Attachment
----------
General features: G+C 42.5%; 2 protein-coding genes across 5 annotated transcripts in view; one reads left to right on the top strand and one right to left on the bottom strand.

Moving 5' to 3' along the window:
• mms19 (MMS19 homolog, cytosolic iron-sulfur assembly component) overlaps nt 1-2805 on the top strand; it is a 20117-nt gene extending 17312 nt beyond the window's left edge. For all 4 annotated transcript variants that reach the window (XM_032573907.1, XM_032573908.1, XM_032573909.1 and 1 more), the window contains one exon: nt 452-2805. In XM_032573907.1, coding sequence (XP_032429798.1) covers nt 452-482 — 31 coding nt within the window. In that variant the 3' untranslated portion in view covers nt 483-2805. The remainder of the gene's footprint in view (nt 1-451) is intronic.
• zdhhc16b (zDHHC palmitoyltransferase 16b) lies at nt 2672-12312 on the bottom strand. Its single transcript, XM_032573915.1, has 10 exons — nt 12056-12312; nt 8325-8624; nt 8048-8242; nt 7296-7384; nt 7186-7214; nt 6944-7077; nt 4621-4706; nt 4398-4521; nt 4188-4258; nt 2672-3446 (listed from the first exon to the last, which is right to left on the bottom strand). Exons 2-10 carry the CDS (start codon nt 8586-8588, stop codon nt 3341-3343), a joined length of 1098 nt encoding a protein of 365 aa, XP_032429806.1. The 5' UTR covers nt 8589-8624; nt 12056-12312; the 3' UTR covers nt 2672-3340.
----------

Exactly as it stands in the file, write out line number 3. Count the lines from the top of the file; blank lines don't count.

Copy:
• mms19 (MMS19 homolog, cytosolic iron-sulfur assembly component) overlaps nt 1-2805 on the top strand; it is a 20117-nt gene extending 17312 nt beyond the window's left edge. For all 4 annotated transcript variants that reach the window (XM_032573907.1, XM_032573908.1, XM_032573909.1 and 1 more), the window contains one exon: nt 452-2805. In XM_032573907.1, coding sequence (XP_032429798.1) covers nt 452-482 — 31 coding nt within the window. In that variant the 3' untranslated portion in view covers nt 483-2805. The remainder of the gene's footprint in view (nt 1-451) is intronic.